The Actuality Of Revolution

Jodi Dean

Abstract


For a certain North American and European left, revolution today names more a problem than it does a solution. I claim we no longer believe in revolution because we no longer adopt the perspective from which we see ourselves as revolutionaries, the perspective of the communist party. Absent this political perspective, only capitalism with its permanent crises, innovations, and transformations appears as capable of effecting revolutionary change. Fortunately, the crowds and demonstrations of the last decade suggest that a new party perspective may be emerging. The collective practices and intensities exhibited in current struggles, as well as the limits against which these struggles falter, are renewing the salience of the party question on the left. As people experience their collective power, the desire for something like a party is re-emerging, a party as the organized site of our belief in revolution.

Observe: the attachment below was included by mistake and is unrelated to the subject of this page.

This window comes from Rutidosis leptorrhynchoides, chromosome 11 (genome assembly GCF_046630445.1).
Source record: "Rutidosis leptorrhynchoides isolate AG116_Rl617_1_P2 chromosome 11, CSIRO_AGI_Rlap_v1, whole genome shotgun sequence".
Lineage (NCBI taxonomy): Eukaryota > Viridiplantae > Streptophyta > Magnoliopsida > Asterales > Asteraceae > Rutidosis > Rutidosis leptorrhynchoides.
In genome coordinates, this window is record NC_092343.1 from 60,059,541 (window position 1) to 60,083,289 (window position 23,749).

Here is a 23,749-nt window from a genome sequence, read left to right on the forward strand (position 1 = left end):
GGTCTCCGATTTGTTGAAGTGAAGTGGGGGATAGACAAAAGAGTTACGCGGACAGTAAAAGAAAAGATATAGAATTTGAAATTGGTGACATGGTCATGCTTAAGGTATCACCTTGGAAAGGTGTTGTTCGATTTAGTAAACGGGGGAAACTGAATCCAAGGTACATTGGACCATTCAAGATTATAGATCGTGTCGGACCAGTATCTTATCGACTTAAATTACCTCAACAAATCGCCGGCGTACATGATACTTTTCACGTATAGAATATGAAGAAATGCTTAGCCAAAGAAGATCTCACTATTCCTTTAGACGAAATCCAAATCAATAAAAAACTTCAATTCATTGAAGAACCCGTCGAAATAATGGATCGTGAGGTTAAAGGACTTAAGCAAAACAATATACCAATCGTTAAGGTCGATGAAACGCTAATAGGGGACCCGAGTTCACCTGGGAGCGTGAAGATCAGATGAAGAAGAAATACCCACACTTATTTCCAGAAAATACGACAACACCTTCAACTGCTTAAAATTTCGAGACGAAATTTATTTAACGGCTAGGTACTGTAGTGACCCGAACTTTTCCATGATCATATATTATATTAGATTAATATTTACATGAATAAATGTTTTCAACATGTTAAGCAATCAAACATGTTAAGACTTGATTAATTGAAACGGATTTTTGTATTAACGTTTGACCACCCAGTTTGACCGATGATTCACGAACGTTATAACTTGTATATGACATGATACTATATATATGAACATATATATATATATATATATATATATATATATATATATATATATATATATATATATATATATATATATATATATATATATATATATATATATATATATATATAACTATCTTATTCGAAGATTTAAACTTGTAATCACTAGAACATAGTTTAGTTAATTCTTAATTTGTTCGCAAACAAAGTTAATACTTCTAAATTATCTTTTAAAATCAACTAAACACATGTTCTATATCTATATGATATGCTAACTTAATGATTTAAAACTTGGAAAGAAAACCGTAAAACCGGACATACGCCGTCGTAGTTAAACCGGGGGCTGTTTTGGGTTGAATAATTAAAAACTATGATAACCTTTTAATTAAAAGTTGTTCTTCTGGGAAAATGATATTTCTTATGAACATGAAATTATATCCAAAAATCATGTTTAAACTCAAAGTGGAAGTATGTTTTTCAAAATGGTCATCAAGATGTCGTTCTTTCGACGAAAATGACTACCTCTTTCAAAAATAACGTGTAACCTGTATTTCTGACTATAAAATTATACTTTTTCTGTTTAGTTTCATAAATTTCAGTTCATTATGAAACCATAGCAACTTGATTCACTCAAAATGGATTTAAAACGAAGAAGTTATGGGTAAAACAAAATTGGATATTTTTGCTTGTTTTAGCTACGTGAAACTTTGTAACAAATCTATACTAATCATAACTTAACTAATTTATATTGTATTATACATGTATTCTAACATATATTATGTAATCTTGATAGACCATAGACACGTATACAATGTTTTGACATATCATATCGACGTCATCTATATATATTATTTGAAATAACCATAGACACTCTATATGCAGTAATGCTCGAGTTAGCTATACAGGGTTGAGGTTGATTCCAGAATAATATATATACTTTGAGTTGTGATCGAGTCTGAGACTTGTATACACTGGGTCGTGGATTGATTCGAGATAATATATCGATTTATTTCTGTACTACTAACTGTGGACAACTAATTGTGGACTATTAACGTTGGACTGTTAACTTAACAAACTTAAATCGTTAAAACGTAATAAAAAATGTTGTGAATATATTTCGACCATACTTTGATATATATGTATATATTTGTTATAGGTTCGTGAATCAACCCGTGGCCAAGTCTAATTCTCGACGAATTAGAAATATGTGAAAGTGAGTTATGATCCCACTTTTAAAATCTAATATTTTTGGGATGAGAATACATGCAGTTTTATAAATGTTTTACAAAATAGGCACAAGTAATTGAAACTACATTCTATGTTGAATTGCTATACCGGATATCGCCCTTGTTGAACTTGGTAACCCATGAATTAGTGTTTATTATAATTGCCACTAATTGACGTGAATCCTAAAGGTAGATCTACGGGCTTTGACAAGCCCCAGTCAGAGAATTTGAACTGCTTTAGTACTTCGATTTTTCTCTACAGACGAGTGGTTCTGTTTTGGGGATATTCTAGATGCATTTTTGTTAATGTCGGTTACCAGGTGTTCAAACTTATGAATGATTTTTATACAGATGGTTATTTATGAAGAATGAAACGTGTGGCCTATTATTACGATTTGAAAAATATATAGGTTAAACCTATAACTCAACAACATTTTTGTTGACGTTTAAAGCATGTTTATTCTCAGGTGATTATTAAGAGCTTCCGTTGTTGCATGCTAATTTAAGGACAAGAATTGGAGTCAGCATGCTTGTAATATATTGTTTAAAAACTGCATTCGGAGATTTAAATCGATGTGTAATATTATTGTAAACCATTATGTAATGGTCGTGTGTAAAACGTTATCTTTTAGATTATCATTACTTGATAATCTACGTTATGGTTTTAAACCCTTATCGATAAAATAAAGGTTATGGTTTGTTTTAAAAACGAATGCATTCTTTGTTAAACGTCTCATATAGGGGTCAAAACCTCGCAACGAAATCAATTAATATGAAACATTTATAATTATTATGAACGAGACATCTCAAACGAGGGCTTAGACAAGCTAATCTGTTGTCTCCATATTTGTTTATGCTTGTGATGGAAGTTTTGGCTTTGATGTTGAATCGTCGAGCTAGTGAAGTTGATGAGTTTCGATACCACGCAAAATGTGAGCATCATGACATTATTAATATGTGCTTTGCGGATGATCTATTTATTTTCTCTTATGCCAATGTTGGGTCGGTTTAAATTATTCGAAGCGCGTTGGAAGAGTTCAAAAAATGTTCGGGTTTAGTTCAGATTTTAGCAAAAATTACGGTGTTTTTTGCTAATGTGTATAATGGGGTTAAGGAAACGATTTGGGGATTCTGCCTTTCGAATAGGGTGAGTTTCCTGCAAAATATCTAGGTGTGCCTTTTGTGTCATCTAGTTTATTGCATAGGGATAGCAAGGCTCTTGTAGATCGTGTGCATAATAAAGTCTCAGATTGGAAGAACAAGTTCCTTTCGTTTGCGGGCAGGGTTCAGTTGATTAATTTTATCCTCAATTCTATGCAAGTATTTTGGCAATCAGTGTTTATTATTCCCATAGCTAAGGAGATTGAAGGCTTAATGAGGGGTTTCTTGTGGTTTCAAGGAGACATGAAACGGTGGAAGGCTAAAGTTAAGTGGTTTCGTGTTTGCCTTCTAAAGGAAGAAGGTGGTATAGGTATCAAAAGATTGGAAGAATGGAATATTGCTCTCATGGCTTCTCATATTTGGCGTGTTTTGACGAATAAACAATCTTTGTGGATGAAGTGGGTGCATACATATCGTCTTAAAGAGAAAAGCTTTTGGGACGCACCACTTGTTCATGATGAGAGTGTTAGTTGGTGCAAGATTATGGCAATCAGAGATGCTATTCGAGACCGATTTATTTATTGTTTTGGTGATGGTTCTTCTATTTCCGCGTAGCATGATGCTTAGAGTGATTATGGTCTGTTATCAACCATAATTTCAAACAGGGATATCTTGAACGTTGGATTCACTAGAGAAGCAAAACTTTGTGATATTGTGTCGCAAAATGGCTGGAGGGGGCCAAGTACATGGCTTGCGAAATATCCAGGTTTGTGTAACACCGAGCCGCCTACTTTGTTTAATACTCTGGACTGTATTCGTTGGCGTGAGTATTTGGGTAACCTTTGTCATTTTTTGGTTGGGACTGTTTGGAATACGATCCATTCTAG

In this essay I focus on two, seemingly opposed, approaches to organization and revolution. My argument begins with Georg Lukács’ account of the Leninist innovation: the realization that the core of historical materialism is the actuality of the proletarian revolution. This enables me to draw out the articulation of revolution, proletariat, party, and state central to the event of 1917. The force of this articulation comes from anticipation, the capacity of the future revolution to coordinate the actions that will bring it about. I then turn to our present setting wherein the links between revolution, proletariat, party, and state have dissolved. Here I engage Michael Hardt’s and Antonio Negri’s discussion in Commonwealth, the third volume of their influential Empire trilogy. For Hardt and Negri, revolution involves biopolitics rather than the state, democracy rather than the party, and identity rather than the proletariat. The problem with their account is that it precludes the temporality that would produce revolutionary practice. Revolution is present as potential, a possibility that flows out of what we are already doing. Hardt and Negri view revolution as a continuation of the practices of biopolitical production and capitalism’s own revolutionary innovation. There is no revolutionary break, no negation of some practices, trajectories, and potentials in the forwarding of emancipatory egalitarian aims. Theirs is thus a ‘revolution without revolution’. In contrast, the future projected in Lenin’s assumption of the actuality of revolution coordinates political action to bring revolution into being. The party anticipates the revolution, materializing the belief that makes revolution possible not just as an outflow or overflow of present possibilities, but as an effect of the negation of some practices, trajectories, and potentials and the forcing of others.


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